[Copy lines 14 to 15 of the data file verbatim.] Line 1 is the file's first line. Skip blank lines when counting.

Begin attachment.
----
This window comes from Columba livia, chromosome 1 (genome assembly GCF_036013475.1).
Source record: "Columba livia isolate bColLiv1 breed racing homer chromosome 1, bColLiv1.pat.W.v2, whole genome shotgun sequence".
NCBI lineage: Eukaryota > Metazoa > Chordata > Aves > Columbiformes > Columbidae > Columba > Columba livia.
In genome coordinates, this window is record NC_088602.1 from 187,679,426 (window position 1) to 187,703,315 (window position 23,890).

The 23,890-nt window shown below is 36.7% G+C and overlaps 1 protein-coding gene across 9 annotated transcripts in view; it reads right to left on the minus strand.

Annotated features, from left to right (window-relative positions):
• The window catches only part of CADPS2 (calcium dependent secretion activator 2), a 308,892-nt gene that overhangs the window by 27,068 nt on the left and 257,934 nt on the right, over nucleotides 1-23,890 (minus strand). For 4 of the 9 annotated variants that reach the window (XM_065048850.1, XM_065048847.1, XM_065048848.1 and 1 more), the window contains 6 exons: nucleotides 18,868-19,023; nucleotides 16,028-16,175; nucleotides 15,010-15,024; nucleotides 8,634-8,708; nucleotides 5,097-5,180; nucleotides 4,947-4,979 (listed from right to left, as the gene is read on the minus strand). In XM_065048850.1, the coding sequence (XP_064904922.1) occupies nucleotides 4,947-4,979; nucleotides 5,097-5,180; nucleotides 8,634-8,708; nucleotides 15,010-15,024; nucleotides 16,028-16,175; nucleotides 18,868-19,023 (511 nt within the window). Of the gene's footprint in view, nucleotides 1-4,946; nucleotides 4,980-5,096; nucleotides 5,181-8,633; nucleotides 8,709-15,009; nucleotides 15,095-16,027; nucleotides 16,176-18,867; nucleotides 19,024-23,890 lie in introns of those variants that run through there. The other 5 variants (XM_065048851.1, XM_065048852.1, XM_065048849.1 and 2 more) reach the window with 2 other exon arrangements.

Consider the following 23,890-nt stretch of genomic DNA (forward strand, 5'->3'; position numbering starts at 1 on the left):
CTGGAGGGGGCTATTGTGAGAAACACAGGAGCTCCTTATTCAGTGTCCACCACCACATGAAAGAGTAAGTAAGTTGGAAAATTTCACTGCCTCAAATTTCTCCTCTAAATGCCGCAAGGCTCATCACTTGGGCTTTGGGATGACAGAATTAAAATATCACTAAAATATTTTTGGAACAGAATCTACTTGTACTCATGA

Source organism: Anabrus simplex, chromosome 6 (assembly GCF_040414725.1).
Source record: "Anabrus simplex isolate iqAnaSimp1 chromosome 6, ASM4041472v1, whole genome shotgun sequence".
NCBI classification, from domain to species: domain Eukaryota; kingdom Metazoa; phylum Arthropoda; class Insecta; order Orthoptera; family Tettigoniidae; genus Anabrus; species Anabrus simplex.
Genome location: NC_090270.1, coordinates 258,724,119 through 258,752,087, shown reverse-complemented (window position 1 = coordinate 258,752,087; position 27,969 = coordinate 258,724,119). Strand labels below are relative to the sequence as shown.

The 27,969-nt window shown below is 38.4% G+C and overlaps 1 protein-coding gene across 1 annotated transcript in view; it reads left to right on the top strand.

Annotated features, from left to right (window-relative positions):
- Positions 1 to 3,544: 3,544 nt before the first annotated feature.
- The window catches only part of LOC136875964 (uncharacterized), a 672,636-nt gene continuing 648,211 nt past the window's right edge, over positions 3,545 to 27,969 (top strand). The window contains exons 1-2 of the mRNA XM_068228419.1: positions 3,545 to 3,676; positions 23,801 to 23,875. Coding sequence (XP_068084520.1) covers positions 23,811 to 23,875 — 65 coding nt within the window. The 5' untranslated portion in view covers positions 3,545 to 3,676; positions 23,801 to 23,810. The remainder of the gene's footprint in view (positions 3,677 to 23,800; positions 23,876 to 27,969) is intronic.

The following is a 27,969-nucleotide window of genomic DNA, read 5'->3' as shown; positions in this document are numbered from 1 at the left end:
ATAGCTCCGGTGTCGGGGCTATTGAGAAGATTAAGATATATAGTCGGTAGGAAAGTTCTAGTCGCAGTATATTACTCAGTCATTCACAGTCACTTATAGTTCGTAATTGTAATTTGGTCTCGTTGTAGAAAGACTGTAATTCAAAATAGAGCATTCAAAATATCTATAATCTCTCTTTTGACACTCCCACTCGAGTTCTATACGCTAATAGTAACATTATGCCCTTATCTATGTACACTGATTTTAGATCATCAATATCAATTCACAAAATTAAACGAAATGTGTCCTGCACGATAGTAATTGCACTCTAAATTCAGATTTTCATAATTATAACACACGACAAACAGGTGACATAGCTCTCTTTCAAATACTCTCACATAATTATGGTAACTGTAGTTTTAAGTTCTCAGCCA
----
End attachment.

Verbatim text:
The 27,969-nt window shown below is 38.4% G+C and overlaps 1 protein-coding gene across 1 annotated transcript in view; it reads left to right on the top strand.

Annotated features, from left to right (window-relative positions):